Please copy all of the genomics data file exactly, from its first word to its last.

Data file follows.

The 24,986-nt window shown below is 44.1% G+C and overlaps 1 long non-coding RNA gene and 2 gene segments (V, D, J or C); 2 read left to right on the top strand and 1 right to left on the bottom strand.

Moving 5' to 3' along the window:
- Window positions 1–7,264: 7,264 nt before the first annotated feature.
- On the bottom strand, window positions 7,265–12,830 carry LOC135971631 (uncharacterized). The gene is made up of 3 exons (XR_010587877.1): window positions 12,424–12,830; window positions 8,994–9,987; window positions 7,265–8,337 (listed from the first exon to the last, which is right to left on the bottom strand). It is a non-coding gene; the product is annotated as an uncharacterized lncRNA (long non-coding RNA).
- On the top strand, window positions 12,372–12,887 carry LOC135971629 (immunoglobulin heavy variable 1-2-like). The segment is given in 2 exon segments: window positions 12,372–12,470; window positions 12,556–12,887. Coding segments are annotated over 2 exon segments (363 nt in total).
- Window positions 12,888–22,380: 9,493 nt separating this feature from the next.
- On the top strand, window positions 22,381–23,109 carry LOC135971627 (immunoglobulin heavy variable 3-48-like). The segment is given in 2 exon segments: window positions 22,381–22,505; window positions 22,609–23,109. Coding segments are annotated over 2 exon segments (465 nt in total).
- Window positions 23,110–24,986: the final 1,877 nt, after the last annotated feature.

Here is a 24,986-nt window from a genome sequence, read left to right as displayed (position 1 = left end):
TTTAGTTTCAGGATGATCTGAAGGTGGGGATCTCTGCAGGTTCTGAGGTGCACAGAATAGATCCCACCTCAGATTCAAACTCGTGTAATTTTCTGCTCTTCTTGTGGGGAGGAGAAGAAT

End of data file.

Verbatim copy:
The 24,986-nt window shown below is 44.1% G+C and overlaps 1 long non-coding RNA gene and 2 gene segments (V, D, J or C); 2 read left to right on the top strand and 1 right to left on the bottom strand.

Moving 5' to 3' along the window:
- Window positions 1–7,264: 7,264 nt before the first annotated feature.
- On the bottom strand, window positions 7,265–12,830 carry LOC135971631 (uncharacterized). The gene is made up of 3 exons (XR_010587877.1): window positions 12,424–12,830; window positions 8,994–9,987; window positions 7,265–8,337 (listed from the first exon to the last, which is right to left on the bottom strand). It is a non-coding gene; the product is annotated as an uncharacterized lncRNA (long non-coding RNA).
- On the top strand, window positions 12,372–12,887 carry LOC135971629 (immunoglobulin heavy variable 1-2-like). The segment is given in 2 exon segments: window positions 12,372–12,470; window positions 12,556–12,887. Coding segments are annotated over 2 exon segments (363 nt in total).
- Window positions 12,888–22,380: 9,493 nt separating this feature from the next.
- On the top strand, window positions 22,381–23,109 carry LOC135971627 (immunoglobulin heavy variable 3-48-like). The segment is given in 2 exon segments: window positions 22,381–22,505; window positions 22,609–23,109. Coding segments are annotated over 2 exon segments (465 nt in total).
- Window positions 23,110–24,986: the final 1,877 nt, after the last annotated feature.

Here is a 24,986-nt window from a genome sequence, read left to right as displayed (position 1 = left end):
TTTAGTTTCAGGATGATCTGAAGGTGGGGATCTCTGCAGGTTCTGAGGTGCACAGAATAGATCCCACCTCAGATTCAAACTCGTGTAATTTTCTGCTCTTCTTGTGGGGAGGAGAAGAAT